Mathew Syed, a name I expect most of you are familiar with, wrote in one of the Sunday papers about the beliefs of his father who had died a year ago. His father who had come from Pakistan, was fiercely proud of being British, and very aware that he lived in a society which was not troubled by tribalism. Syed made the suggestion that a sense of nationality is impossible where tribalism is the dominant way of self-identification. He suggests that it was Christianity and its ban on marriage even within the very extended family, that had ensured, before the Normans arrived, the English had one coinage, a common land tax, and a common system of justice, and an incipient sense of national identity.
He went further and suggested that right wing populism arises when a state loses its sense of self identity, and rather contrary to what I suggested, that it was our sense of Britishness – even though we might not be able to pin it’s meaning down, that was our ‘greatest and most precious asset’. I cannot demur from that. I did not know about the role of Christianity in suppressing tribalism, but slightly more thought on my part, would have led me to realise the disaster areas of the world are largely those where it is not solely nationalism but the passion of tribalism that drives all hate before it.
I cannot remember a time when I was not intensely curious about the period before Christianity became an attachment to political power. It was accordingly hardly surprising that once I thought more seriously, I realised that Christianity today is a term that covers a multitude of views, which are reflected not only in practice, but also in the fact that there is no common bible acceptable to all the various groupings.
Indeed, at an early stage having read the apocrypha, I was deeply puzzled as to how the contents of the bible I was brought up on – the King James Bible ignored such works and their contents.
In my occupation I was fortunate enough to glimpse some understanding, not only of Roman Catholicism, but also the beliefs of the various Orthodox churches, the Jewish world and its splits, and more deliberately non-Christian world religions, but in terms of the Christian faith was never quite sure how was it that at his Easter sermon in AD 367, Bishop Athanasius could be the first person to list the 27 books of the New Testament canon that stands today.
I have little excuse for this as I have read all this before, and indeed on a shelf in front of me containing a lucid explanation. Athanasius incidentally figures as a Saint in all but the low church world that I was exposed to for the bulk of my church going experiences.
But before I say more about the Apocrypha, I intend to share the understanding that some of the things I had never questioned in my life were perhaps not true – no doubt there are many others!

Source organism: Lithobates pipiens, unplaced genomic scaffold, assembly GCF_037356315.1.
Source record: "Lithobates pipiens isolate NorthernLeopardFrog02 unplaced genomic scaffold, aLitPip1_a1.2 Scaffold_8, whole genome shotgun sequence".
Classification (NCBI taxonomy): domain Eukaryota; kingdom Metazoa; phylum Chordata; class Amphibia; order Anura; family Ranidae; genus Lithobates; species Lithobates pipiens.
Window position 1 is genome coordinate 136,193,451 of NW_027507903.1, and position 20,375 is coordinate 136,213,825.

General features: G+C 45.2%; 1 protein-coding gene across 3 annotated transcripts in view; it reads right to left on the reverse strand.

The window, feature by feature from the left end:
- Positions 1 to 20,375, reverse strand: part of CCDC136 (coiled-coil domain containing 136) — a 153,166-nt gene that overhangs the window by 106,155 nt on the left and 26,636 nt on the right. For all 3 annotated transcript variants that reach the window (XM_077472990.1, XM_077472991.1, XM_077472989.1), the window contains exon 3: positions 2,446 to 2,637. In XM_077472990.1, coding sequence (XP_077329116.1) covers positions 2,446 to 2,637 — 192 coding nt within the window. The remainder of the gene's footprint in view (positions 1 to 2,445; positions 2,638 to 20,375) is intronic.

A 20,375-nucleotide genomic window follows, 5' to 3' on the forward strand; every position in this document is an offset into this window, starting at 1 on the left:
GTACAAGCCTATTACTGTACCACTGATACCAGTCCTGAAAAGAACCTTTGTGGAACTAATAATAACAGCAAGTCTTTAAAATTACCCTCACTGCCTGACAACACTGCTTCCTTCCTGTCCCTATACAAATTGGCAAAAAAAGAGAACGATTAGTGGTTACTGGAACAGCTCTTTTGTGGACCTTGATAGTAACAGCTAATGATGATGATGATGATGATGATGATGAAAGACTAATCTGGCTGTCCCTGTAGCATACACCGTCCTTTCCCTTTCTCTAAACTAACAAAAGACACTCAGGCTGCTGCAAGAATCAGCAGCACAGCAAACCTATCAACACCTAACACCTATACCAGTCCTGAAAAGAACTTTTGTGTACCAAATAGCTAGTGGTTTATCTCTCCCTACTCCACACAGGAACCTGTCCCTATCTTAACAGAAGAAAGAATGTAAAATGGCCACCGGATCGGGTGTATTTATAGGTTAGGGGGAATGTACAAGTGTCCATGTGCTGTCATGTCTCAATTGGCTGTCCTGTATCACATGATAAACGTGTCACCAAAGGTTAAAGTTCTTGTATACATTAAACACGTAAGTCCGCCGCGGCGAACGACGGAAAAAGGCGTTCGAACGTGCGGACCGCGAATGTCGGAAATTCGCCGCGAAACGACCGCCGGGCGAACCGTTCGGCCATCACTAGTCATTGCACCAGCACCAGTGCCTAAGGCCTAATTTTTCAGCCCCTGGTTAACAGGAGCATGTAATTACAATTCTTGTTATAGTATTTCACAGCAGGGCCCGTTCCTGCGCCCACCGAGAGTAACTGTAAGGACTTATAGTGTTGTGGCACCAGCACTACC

Last Thursday, ‘In our time’ explored the whole issue of the martyrdom of Christians in the first 300 years after the death of Christ. In the course of the scene setting, it was suggested that the Roman Empire was actually run on a ‘shoestring’, that provincial governors had few forces at their disposal, were left very much to their devices, but all had a fear of rebellion which they, perhaps reasonably, associated with people meeting in groups: that there was no drive against Christianity in particular, since there was no united Christian body, but actually many different ‘Christianities’ spread across North Africa and the Eastern and Northern coasts of the Mediterranean. If Christian groups were killed it was because nervous rulers would periodically crack down on any and all groupings.
And to add to all that, it appears to have been a belief dating back to the Greeks that one should aim for a good death which meant facing death, however death came, with stoical courage, knowing that whichever God you worshipped would expect this of you. So, martyrdom for members of any group was a death not to be feared but welcomed.
To date, and as a momentary side track, I have attempted to avoid comment on the situation in Ukraine but, talking about death, gives me the excuse to ask what it is about the Russians, or at least their leaders, which makes them see killing other people as so necessary a part of life. Certainly, from Stalin onwards the death toll inflicted one way or another on a whole range of people and peoples is quite beyond belief. Bizarrely, in so many ways, their behaviour seems to mirror Roman practice. Apparently, Putin intends to do what the Romans did, what Stalin did, and that is to parade captured soldiers through the streets of Moscow.